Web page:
I mentioned earlier about a (less) frustrating way to deal with customer service bots. The chatbots have evolved quite a bit that some times friends tell me “Hey I feel I am talking to a bot but I am not exactly sure”.

So they ask me “How do I tell for sure?”

Well, there are lots of tips online, like this one, which are clearly not written by engineers who develop chat bots. For us (who have been developing bots), the point of detection would be targeted at areas where humans have not overcome while developing bot algorithms.

For example: bots are (still) not very good at understanding context, as humans communications in a less defined way. The algorithms have evolved to better understand and define the context – you probably have that experience with Siri or Alexa.

However, the pretext is that you know Siri or Alexa is a bot. , and you are not using it for a particular enquiry/transactions, which means you can answer questions as random as you want. Also, unless you are in China, you would be more likely typing to a customer service than calling.

When you talk to a customer service, you want to get a particular issue resolved/enquiry answered, and you probably do not want to offend (or make yourself sound silly) if the other side is indeed human.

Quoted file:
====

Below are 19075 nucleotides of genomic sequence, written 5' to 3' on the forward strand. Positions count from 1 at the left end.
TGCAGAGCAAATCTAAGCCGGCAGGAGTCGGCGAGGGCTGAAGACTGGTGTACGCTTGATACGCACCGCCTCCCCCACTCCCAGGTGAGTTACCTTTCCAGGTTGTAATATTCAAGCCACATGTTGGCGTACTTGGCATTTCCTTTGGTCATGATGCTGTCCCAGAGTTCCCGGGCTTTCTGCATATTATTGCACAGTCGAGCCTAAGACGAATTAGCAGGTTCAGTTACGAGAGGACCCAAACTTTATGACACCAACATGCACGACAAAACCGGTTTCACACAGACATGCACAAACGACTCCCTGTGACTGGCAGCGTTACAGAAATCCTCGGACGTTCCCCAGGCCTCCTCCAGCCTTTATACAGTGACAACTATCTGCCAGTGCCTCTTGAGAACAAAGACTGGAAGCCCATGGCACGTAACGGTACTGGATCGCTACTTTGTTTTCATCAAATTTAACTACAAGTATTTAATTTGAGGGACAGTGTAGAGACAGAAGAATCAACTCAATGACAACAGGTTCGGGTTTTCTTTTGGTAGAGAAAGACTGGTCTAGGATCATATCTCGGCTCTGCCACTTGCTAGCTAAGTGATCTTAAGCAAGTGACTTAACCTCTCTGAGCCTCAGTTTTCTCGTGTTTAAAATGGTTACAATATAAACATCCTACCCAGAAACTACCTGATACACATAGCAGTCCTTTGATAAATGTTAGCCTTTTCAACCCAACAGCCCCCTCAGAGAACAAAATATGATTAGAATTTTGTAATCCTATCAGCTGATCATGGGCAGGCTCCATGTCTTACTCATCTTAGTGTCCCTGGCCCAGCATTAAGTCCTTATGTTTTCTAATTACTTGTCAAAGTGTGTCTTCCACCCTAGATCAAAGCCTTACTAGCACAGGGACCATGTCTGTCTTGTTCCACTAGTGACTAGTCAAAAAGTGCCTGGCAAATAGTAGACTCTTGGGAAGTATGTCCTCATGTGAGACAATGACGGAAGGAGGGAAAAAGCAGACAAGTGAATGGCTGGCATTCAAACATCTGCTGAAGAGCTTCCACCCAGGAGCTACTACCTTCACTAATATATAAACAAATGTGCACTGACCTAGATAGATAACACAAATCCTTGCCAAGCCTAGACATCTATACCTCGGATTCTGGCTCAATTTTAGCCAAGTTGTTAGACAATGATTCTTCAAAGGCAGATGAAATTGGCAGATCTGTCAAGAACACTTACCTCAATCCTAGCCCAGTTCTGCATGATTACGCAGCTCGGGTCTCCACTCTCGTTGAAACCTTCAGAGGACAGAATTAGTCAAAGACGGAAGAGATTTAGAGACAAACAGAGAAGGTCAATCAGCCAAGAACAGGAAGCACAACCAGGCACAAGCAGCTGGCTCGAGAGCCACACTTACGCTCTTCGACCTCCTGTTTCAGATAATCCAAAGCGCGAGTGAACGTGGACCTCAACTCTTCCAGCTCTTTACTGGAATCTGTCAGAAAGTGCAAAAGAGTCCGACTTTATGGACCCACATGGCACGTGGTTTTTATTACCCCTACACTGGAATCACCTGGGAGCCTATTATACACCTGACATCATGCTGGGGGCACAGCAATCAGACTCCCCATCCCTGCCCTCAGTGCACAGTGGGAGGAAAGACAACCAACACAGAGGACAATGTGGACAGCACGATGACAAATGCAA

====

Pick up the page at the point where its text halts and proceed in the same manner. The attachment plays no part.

Easy detection

One way to do it, in this context, is to breakdown your sentences in a way that differs from usual abbreviations or short cuts people use. Examples:

“I wa, to disz abut tkt for nxt Wsday”

“Und efter ze fifz yer, ve vil al be speking German like zey vunted in ze forst plas.” (you probably know this joke).”

“I cdnuolt bleveiee taht I cloud aulacity uesdnatnrd waht I was rdanieg. The phaonmneal pweor of the hmuan mnid, aoccdrnig to a rscheearch at Cmabrigde Uinervtisy, it dseno’t mtaetr in waht oerdr the ltteres in a wrod are, the olny iproamtnt tihng is taht the frsit and lsat ltteer be in the rghit pclae. The rset can be a taotl mses and you can sitll raed it whotuit a pboerlm. Tihs is bcuseae the huamn mnid deos not raed ervy lteter by istlef, but the wrod as a wlohe. Azanmig huh? yaeh, and I awlyas tghuhot slpeling was ipmorantt!”

You probably would have no problem reading the above – machines will find it difficult.

High context language 

In Chinese it is even more difficult for the machine to understand the context because words are not phonetic, and combinations (or sequence) of different characters can mean very different things.

Things like “中国队大败美国队“ can mean “The Chinese team has beat the US team” or “The Chinese team has lost to the US team”. You really need high context to understand – and this is more challenging for machines which are learning based on certain logic.

However, there are some companies who are determined to provide poor or no customer service (no frills). No matter whether they are using bots of human, the result will be the same.

Thanks for reading The Low Down (TLD), the blog by the team at Momentum Works. Got a different perspective or have a burning opinion to share? Let us know at hello@mworks.asia.